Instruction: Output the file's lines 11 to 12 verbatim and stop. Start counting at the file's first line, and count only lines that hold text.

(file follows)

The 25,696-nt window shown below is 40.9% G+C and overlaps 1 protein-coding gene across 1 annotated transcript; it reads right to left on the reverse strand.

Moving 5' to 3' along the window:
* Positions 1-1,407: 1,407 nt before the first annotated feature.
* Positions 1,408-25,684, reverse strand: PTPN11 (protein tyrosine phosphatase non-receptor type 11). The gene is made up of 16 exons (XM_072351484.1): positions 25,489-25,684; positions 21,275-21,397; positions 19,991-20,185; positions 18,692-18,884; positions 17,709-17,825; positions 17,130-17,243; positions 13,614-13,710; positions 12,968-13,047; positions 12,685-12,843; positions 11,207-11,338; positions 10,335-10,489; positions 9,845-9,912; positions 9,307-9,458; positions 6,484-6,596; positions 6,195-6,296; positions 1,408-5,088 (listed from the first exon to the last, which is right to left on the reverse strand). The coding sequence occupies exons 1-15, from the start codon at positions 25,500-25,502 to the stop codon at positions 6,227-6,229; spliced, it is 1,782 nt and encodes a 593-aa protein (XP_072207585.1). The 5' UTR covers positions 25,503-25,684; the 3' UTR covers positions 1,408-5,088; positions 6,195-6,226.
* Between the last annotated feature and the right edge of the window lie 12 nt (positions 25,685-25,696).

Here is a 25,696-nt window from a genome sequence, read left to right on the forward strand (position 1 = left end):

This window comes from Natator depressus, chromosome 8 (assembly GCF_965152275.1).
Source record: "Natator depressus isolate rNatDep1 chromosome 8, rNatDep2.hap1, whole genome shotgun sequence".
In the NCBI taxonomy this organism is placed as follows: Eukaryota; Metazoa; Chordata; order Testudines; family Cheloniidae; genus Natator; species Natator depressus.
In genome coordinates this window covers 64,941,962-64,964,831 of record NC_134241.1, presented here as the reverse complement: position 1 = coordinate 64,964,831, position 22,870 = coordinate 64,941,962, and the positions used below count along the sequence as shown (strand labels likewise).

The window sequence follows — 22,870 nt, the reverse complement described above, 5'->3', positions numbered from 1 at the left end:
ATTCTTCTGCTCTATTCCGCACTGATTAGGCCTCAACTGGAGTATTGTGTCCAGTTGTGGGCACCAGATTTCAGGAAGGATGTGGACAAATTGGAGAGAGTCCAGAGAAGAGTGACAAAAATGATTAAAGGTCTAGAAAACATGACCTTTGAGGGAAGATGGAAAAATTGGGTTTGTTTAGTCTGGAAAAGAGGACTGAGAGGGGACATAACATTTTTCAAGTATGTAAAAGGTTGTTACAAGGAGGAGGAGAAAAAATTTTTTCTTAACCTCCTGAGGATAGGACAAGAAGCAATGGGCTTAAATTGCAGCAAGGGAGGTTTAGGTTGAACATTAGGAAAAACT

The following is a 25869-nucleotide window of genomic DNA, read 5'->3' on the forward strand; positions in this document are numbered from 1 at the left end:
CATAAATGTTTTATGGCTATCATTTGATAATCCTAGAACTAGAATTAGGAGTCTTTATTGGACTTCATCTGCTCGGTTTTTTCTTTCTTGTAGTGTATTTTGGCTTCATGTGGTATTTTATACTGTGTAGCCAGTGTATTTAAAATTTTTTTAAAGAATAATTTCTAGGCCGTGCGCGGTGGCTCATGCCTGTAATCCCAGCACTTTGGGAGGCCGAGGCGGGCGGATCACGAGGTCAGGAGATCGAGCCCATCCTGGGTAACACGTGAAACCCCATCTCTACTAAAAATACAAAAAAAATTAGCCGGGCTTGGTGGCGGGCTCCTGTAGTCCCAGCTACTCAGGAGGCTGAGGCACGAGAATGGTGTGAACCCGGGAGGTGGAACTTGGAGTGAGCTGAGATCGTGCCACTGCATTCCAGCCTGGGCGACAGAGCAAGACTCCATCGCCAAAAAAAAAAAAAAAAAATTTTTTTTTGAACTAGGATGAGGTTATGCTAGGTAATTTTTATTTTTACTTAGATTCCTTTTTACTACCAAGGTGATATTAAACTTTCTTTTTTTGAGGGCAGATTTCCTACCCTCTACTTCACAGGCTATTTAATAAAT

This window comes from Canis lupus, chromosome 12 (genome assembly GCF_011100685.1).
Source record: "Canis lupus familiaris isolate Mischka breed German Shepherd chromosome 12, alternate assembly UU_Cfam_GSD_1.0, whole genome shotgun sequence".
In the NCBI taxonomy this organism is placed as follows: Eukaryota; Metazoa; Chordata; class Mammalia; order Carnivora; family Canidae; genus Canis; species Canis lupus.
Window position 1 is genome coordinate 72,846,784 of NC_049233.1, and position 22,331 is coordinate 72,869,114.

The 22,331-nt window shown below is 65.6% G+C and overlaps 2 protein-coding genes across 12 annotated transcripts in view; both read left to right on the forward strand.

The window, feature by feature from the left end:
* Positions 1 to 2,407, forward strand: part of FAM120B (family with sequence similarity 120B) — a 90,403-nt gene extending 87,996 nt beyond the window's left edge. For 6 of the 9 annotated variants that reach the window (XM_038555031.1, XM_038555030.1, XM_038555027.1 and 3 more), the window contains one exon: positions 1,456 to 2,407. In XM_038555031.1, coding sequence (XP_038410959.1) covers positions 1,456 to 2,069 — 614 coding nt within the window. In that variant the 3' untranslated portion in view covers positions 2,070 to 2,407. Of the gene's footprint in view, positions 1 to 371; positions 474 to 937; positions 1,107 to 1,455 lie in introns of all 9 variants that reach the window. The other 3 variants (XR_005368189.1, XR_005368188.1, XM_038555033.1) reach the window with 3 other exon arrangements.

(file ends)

The window sequence follows — 22,870 nt, the reverse complement described above, 5'->3', positions numbered from 1 at the left end:
ATTCTTCTGCTCTATTCCGCACTGATTAGGCCTCAACTGGAGTATTGTGTCCAGTTGTGGGCACCAGATTTCAGGAAGGATGTGGACAAATTGGAGAGAGTCCAGAGAAGAGTGACAAAAATGATTAAAGGTCTAGAAAACATGACCTTTGAGGGAAGATGGAAAAATTGGGTTTGTTTAGTCTGGAAAAGAGGACTGAGAGGGGACATAACATTTTTCAAGTATGTAAAAGGTTGTTACAAGGAGGAGGAGAAAAAATTTTTTCTTAACCTCCTGAGGATAGGACAAGAAGCAATGGGCTTAAATTGCAGCAAGGGAGGTTTAGGTTGAACATTAGGAAAAACT